The question under Lino is whether these allegations point to a significant variance between the terms of the Partnership Agreement and the allocation of management power in fact. Paragraph 16 alleges that the managing partner made many management decisions by himself. It is not clear that this allegation challenges the substance of the Partnership Agreement, which provides that "[t]he Partnership will be managed by the Managing Partner under the supervision of the Executive Committee subject to the approval or decisions of the General Partners." This language would seem to authorize the managing partner to make management decisions.
It is possible to interpret paragraph 16 as an allegation that the managing partner did not in fact respect the terms of the Partnership Agreement and had usurped some unspecified amount of control. Even under this interpretation of paragraph 16, the managing partner's alleged excesses could not convert Goodwin's partnership interest into a security. Goodwin does not allege that he and the other general partners were deprived of the management prerogatives that the Partnership Agreement grants on its face, including the right to replace the managing partner by majority vote.
Goodwin's complaint does not specify whether a particular managing partner allegedly exceeded his authority under the Partnership Agreement or whether succeeding managing partners exceeded their authority.
Under the Partnership Agreement, each general partner votes in proportion to his ownership interest. Limited partners have no voting power, and the Partnership Agreement explicitly prohibits their participation in the management or control of the partnership.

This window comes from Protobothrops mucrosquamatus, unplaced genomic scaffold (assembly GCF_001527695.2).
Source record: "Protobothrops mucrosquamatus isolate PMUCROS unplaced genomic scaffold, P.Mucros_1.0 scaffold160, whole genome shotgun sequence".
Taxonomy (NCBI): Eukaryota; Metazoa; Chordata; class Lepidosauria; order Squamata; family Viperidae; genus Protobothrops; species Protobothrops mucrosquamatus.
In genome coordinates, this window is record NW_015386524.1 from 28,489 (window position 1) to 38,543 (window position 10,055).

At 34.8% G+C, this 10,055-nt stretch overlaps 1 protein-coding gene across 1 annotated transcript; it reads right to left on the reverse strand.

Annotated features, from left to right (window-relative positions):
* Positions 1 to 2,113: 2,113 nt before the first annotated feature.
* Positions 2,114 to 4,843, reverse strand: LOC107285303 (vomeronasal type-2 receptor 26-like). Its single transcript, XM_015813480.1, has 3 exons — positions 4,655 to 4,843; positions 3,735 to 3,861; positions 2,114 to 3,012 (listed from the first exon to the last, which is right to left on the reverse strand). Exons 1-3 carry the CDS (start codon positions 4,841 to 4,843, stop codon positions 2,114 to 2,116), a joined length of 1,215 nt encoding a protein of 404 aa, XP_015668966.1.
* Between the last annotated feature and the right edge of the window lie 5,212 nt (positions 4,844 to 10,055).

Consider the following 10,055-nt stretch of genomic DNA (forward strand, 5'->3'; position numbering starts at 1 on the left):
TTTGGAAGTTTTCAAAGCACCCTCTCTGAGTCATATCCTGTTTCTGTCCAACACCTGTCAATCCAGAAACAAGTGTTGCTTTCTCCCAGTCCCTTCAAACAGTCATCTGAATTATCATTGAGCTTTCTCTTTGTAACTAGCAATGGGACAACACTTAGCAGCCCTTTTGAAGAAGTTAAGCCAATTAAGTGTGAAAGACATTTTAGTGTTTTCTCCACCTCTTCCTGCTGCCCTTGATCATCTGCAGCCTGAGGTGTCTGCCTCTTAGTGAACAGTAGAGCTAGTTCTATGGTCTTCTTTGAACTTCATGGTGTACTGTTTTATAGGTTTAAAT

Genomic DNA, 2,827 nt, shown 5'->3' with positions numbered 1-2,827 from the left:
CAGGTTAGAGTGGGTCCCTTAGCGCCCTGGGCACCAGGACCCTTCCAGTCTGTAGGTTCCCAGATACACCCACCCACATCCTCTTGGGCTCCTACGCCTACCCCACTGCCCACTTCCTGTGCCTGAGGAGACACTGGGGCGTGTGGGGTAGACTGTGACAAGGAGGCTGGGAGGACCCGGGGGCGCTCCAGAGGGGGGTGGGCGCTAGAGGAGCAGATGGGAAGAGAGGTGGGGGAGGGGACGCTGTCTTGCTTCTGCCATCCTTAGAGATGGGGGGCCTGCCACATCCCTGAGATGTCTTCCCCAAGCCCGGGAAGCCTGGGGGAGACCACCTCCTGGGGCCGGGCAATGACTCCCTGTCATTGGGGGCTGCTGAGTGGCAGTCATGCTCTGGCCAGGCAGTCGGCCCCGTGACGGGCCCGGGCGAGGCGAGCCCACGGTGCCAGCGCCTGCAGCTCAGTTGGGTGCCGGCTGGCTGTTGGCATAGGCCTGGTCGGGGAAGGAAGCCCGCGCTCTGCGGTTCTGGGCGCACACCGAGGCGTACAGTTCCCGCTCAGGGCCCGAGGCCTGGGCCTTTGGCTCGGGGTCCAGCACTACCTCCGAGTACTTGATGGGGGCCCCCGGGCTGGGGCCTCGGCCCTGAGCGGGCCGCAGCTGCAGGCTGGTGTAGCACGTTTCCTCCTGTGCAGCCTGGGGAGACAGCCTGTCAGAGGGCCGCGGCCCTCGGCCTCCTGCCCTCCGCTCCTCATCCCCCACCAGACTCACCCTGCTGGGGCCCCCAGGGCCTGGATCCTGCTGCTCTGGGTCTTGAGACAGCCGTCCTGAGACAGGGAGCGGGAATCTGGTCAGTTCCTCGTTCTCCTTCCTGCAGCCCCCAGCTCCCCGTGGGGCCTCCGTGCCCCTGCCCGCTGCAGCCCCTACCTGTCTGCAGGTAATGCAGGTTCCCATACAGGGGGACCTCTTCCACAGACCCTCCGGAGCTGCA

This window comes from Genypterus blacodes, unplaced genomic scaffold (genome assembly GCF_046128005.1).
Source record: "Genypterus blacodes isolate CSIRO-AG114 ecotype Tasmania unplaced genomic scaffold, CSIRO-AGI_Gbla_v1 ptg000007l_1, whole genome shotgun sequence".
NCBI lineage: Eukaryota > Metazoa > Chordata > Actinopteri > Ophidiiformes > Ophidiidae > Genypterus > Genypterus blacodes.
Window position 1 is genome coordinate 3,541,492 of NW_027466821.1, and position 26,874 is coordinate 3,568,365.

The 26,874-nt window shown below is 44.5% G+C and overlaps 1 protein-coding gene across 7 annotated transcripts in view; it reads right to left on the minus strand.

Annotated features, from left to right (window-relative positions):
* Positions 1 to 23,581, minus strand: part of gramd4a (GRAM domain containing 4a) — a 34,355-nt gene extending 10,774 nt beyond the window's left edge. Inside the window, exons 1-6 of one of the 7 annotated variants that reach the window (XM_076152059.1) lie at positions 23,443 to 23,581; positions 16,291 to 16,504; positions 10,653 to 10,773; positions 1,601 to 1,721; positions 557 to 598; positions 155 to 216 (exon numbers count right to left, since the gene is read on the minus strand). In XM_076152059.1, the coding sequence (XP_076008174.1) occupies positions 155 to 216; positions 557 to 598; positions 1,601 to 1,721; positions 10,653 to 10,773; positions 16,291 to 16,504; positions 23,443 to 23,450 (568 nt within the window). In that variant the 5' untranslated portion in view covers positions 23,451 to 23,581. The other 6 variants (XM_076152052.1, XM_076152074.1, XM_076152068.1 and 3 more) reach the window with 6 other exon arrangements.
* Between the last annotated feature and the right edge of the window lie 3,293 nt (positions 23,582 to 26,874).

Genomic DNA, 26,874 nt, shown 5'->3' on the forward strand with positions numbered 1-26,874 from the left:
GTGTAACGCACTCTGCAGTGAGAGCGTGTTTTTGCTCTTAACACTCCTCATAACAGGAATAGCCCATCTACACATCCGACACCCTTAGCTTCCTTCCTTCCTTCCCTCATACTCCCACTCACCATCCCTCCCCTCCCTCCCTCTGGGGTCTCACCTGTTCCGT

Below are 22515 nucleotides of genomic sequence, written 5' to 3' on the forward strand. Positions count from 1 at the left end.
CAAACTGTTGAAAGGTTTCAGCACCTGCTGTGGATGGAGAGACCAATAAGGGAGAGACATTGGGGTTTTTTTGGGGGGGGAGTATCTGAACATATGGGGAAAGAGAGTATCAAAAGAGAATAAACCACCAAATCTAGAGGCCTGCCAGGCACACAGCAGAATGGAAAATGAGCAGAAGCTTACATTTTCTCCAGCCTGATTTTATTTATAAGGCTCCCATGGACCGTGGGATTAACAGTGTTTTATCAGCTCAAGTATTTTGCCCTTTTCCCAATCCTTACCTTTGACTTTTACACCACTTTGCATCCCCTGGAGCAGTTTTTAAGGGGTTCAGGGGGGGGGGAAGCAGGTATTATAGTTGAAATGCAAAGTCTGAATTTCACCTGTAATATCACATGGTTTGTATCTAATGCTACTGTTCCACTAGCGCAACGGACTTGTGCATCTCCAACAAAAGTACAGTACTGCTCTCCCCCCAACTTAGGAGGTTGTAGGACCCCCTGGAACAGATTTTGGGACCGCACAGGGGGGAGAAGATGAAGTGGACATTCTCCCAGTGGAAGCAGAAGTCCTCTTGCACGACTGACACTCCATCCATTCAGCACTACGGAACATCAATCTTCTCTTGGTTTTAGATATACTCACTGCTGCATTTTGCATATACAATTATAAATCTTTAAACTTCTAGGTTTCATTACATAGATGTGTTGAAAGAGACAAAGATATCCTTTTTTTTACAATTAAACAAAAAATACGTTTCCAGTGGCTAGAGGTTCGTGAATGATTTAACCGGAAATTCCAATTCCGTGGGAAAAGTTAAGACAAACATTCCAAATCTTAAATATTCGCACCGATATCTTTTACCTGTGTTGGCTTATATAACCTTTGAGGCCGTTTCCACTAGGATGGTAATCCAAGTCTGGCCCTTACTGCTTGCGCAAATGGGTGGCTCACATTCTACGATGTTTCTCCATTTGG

The allegations in paragraph 17 of Goodwin's complaint pertain explicitly and exclusively to the allocation of management power pursuant to the terms of the Partnership Agreement. I have concluded above that this allocation of power does not make Goodwin a security holder.
Goodwin argues that he could not control the management of the firm and that he was dissatisfied with management decisions, but an unhappy minority partner does not a security holder make. See Odom, 703 F.2d at 215. Goodwin also argues that he was effectively denied access to the information necessary for him to protect his investment because Elkins failed to inform him of the alleged merger negotiations. Although the federal securities laws protect investors by requiring disclosure of certain kinds of information, see, e.g., Tcherepnin, 389 U.S. at 336, 88 S.Ct. at 553, the federal securities laws are not properly invoked to protect one general partner from the deceit of his copartners.
Although I would treat the district court's order dismissing Goodwin's federal securities law claims as an order granting summary judgment in favor of Elkins, I would affirm that order, albeit on grounds different from those on which Judge Garth relies. I join in the disposition of the state law claims.